Bell, formerly Bell Helicopter, is another example of a brand where the PR title is outdated. For the past five years the CCO, Robert Hastings, has been building what the company calls its strategic communications department. Hastings urges his staff to view its work strategically, since the goal is to use communication to influence measurable business outcomes. That’s strategic communications not PR.
This month our regular roundtable feature asks senior communicators about how titles in the industry are changing and in what ways are communications teams reorganizing themselves.
Generals counsels often want to keep a low profile, while part of the job of the chief communications officer (CCO) is to broadcast the corporate narrative as loudly as possible. Yet an alliance with the general counsel can be strategically valuable for the CCO, argue APCO Worldwide senior directors Jim Moorhead and Jo London.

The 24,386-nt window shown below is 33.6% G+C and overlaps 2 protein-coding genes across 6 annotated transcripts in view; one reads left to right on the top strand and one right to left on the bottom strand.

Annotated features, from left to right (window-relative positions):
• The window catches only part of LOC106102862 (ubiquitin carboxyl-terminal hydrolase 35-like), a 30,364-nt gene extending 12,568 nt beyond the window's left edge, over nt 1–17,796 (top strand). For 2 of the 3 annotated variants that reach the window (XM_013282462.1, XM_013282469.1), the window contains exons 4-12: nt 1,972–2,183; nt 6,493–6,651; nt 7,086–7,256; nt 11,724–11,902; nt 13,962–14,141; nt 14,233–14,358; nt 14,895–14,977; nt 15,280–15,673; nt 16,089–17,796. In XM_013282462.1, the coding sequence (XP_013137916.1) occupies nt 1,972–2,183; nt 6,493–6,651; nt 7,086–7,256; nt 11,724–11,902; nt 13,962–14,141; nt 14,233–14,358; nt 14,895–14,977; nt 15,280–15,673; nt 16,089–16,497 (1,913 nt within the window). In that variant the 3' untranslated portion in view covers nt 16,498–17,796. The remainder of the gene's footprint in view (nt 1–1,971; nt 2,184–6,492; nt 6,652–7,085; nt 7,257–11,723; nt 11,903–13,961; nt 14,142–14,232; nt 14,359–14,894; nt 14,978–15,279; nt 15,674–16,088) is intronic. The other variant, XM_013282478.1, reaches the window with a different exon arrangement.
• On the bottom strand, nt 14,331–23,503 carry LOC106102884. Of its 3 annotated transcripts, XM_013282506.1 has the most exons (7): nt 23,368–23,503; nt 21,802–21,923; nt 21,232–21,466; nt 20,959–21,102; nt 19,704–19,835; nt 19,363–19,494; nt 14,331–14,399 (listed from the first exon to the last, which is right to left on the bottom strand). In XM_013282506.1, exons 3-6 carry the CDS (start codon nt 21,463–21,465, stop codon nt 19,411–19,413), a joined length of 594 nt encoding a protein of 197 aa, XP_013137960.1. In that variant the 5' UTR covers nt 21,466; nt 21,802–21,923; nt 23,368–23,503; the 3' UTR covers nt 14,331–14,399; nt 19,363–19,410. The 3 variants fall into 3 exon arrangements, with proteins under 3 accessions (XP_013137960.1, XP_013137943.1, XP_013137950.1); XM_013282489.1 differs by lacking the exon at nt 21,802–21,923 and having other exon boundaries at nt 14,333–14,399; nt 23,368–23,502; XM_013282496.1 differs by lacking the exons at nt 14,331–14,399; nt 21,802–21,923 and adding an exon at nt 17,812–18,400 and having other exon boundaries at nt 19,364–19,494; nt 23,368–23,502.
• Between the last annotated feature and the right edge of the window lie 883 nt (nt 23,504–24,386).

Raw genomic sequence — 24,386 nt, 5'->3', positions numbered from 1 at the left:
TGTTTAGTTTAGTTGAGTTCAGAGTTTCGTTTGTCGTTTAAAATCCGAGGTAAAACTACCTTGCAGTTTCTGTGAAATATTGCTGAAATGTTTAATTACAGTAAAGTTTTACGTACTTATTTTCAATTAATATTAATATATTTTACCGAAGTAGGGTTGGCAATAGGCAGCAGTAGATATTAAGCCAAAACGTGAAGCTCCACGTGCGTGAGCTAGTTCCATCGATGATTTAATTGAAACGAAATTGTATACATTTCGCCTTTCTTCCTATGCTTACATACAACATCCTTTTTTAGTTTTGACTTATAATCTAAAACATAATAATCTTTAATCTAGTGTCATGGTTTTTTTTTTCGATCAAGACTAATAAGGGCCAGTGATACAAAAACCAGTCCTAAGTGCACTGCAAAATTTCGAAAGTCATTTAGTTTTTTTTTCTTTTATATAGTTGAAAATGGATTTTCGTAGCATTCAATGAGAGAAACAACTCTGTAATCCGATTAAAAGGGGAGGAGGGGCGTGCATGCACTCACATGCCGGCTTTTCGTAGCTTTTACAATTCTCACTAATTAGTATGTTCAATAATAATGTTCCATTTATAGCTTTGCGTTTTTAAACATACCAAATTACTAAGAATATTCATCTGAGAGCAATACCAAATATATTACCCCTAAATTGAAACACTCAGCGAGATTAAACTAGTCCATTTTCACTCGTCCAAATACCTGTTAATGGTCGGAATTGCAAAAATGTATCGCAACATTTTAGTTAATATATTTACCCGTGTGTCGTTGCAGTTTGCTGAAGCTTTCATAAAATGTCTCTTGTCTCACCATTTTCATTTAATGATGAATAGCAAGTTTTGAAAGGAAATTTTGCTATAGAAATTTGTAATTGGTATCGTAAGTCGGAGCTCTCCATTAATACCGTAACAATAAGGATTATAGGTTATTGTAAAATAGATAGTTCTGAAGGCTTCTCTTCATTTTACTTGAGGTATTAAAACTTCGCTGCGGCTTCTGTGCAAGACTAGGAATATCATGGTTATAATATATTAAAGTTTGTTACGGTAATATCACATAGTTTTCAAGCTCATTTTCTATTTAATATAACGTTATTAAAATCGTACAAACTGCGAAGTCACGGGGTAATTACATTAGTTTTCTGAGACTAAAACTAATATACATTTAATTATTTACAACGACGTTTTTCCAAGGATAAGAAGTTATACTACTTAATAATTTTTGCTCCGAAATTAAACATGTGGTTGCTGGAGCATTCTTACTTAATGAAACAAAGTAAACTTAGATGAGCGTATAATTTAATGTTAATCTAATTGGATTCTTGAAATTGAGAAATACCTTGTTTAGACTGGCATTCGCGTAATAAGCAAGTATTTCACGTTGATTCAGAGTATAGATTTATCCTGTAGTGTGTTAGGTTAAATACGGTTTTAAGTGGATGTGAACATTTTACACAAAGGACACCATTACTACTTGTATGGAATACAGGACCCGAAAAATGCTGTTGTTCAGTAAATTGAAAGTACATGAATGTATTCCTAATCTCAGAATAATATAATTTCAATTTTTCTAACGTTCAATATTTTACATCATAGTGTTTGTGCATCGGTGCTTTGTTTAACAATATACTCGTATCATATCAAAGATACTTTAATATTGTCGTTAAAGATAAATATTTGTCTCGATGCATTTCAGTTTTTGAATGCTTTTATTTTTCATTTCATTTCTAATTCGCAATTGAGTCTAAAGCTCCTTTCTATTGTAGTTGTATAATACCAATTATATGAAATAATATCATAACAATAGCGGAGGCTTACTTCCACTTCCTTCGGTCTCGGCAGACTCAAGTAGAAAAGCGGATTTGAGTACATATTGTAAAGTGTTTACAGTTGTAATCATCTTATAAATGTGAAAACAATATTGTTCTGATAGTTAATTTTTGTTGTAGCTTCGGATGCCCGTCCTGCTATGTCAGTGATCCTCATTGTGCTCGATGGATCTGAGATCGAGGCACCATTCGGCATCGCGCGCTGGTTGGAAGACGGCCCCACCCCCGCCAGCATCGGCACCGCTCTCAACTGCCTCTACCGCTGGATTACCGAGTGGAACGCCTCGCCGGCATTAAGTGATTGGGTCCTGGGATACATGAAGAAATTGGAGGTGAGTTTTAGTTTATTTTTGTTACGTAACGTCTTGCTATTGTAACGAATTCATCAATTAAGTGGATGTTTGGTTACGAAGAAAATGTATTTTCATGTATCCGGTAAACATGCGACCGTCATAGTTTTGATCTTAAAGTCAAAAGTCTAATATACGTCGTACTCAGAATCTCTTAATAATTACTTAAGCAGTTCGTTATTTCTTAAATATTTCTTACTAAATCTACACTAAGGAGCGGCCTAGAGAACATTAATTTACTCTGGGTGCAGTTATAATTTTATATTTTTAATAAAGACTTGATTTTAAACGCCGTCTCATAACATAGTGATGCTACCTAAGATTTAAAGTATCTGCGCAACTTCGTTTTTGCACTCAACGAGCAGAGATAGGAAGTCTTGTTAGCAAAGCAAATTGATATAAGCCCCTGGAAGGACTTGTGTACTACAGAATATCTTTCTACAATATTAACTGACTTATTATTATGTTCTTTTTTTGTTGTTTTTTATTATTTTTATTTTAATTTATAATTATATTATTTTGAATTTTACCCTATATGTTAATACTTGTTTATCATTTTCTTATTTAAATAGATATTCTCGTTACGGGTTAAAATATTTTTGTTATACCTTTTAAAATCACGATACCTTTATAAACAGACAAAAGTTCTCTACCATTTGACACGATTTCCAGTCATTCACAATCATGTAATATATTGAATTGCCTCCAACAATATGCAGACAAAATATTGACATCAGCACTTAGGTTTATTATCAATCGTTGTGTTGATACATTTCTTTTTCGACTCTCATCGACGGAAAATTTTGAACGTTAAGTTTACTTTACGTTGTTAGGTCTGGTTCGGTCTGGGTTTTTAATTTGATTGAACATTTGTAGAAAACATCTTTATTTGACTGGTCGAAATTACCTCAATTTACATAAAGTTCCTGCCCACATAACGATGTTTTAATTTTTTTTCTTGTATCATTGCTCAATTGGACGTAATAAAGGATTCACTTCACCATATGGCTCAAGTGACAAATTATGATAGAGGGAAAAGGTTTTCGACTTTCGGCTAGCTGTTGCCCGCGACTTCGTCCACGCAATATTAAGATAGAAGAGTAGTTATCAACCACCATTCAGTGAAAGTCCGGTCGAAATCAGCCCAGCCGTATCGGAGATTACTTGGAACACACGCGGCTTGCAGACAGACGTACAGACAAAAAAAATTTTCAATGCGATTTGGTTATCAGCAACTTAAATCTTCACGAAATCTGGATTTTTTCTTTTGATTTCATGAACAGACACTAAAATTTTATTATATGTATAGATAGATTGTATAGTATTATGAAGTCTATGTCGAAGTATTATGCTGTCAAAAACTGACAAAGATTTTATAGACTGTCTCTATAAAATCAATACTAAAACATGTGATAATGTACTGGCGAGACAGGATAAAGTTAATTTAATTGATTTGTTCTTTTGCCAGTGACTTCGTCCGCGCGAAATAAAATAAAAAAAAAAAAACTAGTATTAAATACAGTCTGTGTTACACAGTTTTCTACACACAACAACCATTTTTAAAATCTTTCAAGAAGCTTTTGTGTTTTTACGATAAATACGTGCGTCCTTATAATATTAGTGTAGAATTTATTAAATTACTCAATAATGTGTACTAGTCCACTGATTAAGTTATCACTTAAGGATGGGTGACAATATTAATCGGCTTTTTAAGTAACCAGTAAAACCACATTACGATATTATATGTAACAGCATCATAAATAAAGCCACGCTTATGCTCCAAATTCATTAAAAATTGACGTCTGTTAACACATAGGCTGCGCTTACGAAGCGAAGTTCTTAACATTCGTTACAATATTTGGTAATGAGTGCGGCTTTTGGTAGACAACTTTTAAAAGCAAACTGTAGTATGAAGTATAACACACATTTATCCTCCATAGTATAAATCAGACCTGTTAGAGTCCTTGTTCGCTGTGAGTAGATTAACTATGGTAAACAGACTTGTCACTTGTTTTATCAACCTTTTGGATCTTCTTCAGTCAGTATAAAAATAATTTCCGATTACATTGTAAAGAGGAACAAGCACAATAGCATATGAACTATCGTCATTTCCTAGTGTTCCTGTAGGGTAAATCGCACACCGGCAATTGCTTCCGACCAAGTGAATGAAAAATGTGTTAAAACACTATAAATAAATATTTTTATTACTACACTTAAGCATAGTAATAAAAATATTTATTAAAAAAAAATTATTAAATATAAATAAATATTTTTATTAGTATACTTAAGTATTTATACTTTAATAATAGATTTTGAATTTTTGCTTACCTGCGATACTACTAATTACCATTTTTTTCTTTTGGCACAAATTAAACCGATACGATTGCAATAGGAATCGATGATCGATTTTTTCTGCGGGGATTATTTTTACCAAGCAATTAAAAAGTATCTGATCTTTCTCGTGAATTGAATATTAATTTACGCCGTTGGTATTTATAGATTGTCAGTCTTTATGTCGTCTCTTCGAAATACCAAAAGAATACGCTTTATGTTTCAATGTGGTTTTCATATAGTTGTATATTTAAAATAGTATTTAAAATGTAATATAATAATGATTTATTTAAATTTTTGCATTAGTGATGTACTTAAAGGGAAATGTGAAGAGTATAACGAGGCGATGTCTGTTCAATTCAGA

A trend in PR and marketing is the growing overlap between the two. In some companies the same person heads PR and marketing, although such an arrangement does not guarantee staff in those departments work closely together. With this background we asked 11 brand communicators and senior agency executives how they differentiate their marketing and PR efforts.
For many years the Office of Public Information at the Orange County (FL) Corrections Department (OCCD) functioned with only a single public information officer (PIO) and a back-up media relations person. Once the office expanded it discovered that being able to be more responsive to the media helped it in several other areas, including getting coverage of positive stories it pitched to reporters. Here’s how they did it.